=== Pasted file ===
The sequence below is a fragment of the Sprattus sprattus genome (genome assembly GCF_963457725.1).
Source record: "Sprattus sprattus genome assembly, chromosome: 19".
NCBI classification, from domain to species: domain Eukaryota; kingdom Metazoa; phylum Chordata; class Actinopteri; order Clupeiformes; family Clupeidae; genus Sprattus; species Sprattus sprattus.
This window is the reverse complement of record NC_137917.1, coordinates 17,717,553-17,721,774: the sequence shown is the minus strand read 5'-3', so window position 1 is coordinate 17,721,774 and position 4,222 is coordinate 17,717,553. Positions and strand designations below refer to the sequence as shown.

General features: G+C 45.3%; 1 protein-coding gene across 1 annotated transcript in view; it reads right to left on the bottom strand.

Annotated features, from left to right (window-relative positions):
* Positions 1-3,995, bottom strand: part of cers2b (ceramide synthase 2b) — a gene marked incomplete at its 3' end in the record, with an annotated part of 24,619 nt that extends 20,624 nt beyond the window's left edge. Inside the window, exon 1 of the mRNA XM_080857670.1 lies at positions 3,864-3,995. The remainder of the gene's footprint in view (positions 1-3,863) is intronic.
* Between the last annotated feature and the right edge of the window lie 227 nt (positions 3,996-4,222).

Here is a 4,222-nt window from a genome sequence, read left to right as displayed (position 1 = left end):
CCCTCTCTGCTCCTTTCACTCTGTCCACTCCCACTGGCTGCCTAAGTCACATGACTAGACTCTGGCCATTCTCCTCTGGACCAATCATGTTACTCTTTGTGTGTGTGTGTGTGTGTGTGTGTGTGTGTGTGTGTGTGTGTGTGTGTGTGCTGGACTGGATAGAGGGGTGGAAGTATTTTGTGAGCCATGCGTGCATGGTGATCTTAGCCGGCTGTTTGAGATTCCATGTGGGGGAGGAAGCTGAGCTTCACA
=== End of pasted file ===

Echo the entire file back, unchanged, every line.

The sequence below is a fragment of the Sprattus sprattus genome (genome assembly GCF_963457725.1).
Source record: "Sprattus sprattus genome assembly, chromosome: 19".
NCBI classification, from domain to species: domain Eukaryota; kingdom Metazoa; phylum Chordata; class Actinopteri; order Clupeiformes; family Clupeidae; genus Sprattus; species Sprattus sprattus.
This window is the reverse complement of record NC_137917.1, coordinates 17,717,553-17,721,774: the sequence shown is the minus strand read 5'-3', so window position 1 is coordinate 17,721,774 and position 4,222 is coordinate 17,717,553. Positions and strand designations below refer to the sequence as shown.

General features: G+C 45.3%; 1 protein-coding gene across 1 annotated transcript in view; it reads right to left on the bottom strand.

Annotated features, from left to right (window-relative positions):
* Positions 1-3,995, bottom strand: part of cers2b (ceramide synthase 2b) — a gene marked incomplete at its 3' end in the record, with an annotated part of 24,619 nt that extends 20,624 nt beyond the window's left edge. Inside the window, exon 1 of the mRNA XM_080857670.1 lies at positions 3,864-3,995. The remainder of the gene's footprint in view (positions 1-3,863) is intronic.
* Between the last annotated feature and the right edge of the window lie 227 nt (positions 3,996-4,222).

Here is a 4,222-nt window from a genome sequence, read left to right as displayed (position 1 = left end):
CCCTCTCTGCTCCTTTCACTCTGTCCACTCCCACTGGCTGCCTAAGTCACATGACTAGACTCTGGCCATTCTCCTCTGGACCAATCATGTTACTCTTTGTGTGTGTGTGTGTGTGTGTGTGTGTGTGTGTGTGTGTGTGTGTGTGTGTGCTGGACTGGATAGAGGGGTGGAAGTATTTTGTGAGCCATGCGTGCATGGTGATCTTAGCCGGCTGTTTGAGATTCCATGTGGGGGAGGAAGCTGAGCTTCACA